Preexisting nonconforming use exception applied in zoning case: LEGRAND v. EUBANK (COA 8/29/2008)

ZONING:   Pre-existing nonconforming use exception upheld
DATE RENDERED: 8/29/2008
Nugent Sand Company (“Nugent”) owned property on which it operated a sand and gravel mining operation.  Nugent had a permit to mine the entire property.  On January 30, 2002, the county adopted an ordinance that zoned the land owned by Nugent for residential or agricultural use.  The Board of Adjustments (“Board”) determined that Nugent had nonconforming use rights to conduct its operations on all lands that it owned that were under permit at the time of adoption of the ordinance.

The appellants asked the County Enforcement Officer for a formal opinion on whether the property that was not being actively mined as of January 30, 2002 was entitled to status as a preexisting nonconforming use.  The Enforcement Officer decided that the entire property was covered by the preexisting nonconforming use exception, and the Board affirmed, as did the circuit court.  Appellants appealed.

On appeal, the court looked at whether a nonconforming use could include the property that was not being actively mined at the time of the adoption of the ordinance.  The court, looking at the nature of mining, held that it was proper to include such property within the nonconforming use.  It stated that the very nature of mining is to start in one area and then move to another once the resources are exhausted, making mining cases unique in terms of what is a nonconforming use.  The court affirmed the circuit court, holding that while ownership of property with the intent to mine would likely not establish a nonconforming use, a nonconforming use exists for the entire property in a situation where the owner has “demonstrably demonstrated” that use of the entire property was dedicated to mining prior to adoption of the zoning ordinance prohibiting that activity.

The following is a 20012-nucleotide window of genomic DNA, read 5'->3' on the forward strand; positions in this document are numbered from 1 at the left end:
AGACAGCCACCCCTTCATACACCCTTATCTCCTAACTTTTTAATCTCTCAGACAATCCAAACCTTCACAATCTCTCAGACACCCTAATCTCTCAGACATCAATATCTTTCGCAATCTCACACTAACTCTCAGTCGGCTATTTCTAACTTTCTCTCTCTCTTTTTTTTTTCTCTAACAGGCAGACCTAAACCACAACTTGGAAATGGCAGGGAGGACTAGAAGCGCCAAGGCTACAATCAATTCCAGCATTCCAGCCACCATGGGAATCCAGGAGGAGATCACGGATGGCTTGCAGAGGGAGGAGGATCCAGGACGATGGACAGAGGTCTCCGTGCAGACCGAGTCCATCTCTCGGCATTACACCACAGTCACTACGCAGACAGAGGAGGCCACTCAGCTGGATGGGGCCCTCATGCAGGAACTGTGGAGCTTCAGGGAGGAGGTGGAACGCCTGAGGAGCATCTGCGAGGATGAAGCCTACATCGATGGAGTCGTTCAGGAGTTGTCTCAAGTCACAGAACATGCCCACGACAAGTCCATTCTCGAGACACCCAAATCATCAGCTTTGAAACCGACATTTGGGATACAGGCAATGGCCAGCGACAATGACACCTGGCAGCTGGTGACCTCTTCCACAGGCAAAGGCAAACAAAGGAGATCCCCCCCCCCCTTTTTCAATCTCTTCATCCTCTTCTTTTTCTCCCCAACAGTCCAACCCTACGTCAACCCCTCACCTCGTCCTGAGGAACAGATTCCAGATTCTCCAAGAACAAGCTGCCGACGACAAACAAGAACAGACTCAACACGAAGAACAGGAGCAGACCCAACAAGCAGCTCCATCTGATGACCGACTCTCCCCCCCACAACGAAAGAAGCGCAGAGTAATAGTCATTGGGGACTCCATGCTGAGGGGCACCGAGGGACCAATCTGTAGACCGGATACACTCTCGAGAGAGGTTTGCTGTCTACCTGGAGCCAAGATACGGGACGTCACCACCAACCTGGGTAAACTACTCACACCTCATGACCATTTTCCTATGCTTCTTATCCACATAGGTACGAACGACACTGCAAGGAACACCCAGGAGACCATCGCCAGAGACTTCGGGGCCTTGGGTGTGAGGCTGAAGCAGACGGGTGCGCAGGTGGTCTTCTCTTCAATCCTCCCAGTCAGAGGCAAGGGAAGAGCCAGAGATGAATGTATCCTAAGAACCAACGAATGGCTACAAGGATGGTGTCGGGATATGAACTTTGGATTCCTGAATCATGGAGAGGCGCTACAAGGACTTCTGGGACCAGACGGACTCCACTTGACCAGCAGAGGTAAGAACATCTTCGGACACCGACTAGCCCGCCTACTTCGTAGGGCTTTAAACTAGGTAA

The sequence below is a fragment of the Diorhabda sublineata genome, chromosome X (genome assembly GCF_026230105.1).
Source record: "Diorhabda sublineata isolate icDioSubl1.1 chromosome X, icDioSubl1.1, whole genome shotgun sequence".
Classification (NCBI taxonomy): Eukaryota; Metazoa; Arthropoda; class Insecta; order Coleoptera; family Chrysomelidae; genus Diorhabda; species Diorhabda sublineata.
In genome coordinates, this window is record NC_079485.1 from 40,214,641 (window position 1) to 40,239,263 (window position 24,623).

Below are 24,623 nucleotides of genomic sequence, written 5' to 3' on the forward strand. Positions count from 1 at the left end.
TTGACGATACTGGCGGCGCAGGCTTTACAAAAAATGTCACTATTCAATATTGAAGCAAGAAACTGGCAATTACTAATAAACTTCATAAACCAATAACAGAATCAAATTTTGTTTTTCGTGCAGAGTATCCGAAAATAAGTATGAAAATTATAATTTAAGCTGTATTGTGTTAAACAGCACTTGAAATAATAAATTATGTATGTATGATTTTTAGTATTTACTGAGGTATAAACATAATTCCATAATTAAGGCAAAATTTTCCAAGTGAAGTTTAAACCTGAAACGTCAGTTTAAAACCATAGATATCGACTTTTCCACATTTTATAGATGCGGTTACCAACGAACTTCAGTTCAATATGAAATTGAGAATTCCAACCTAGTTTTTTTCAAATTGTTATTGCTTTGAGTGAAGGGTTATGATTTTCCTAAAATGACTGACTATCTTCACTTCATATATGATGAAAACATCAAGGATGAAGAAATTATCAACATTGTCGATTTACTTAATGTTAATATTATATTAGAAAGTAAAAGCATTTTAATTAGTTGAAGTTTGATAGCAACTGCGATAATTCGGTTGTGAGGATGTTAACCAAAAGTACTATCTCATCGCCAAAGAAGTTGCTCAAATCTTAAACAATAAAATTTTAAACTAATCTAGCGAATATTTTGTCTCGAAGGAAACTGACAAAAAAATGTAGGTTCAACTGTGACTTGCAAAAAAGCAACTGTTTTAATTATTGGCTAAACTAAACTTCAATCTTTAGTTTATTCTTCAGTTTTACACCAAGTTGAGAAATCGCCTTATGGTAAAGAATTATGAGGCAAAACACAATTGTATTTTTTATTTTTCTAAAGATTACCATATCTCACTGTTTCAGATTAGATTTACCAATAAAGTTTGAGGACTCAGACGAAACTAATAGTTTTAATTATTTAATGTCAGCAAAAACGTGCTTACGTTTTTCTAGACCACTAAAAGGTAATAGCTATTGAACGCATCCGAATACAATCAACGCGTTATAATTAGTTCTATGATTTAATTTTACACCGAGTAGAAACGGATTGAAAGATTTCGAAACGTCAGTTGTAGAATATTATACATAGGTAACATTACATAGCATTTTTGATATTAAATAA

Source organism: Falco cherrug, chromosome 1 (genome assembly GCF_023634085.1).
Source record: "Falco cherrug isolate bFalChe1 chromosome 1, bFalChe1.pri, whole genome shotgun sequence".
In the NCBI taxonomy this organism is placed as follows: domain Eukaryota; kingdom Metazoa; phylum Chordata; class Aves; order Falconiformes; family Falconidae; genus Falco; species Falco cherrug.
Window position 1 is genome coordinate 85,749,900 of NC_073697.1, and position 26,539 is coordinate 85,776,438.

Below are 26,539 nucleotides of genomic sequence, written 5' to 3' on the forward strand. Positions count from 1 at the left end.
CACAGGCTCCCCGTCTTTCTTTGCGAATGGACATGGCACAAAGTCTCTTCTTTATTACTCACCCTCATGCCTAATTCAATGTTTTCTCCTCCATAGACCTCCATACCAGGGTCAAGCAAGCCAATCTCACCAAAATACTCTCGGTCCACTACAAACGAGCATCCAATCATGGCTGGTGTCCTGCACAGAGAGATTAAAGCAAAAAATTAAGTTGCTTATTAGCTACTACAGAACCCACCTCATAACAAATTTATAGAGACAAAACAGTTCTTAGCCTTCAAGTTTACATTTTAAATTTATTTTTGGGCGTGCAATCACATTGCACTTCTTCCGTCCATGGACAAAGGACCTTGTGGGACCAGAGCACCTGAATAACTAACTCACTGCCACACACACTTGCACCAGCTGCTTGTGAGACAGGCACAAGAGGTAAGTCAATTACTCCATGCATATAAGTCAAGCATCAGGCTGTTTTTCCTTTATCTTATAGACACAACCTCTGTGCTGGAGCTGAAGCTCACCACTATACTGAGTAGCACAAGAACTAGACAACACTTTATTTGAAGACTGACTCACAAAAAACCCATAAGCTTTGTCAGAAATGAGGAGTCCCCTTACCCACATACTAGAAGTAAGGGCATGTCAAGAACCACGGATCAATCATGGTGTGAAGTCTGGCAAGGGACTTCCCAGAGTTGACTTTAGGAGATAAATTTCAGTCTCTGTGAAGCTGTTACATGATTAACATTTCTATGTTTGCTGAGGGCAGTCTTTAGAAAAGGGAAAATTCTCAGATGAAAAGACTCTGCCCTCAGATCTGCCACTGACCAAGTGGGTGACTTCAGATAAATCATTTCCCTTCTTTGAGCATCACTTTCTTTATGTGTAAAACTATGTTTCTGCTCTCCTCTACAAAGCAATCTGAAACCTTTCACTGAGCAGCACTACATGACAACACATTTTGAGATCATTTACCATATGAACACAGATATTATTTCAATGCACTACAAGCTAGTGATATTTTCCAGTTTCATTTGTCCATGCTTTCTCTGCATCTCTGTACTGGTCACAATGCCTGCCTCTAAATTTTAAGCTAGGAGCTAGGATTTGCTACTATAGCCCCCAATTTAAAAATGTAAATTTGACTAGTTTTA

Digested by Sam  Hinkle

PS:  This is an update of an earlier posting.

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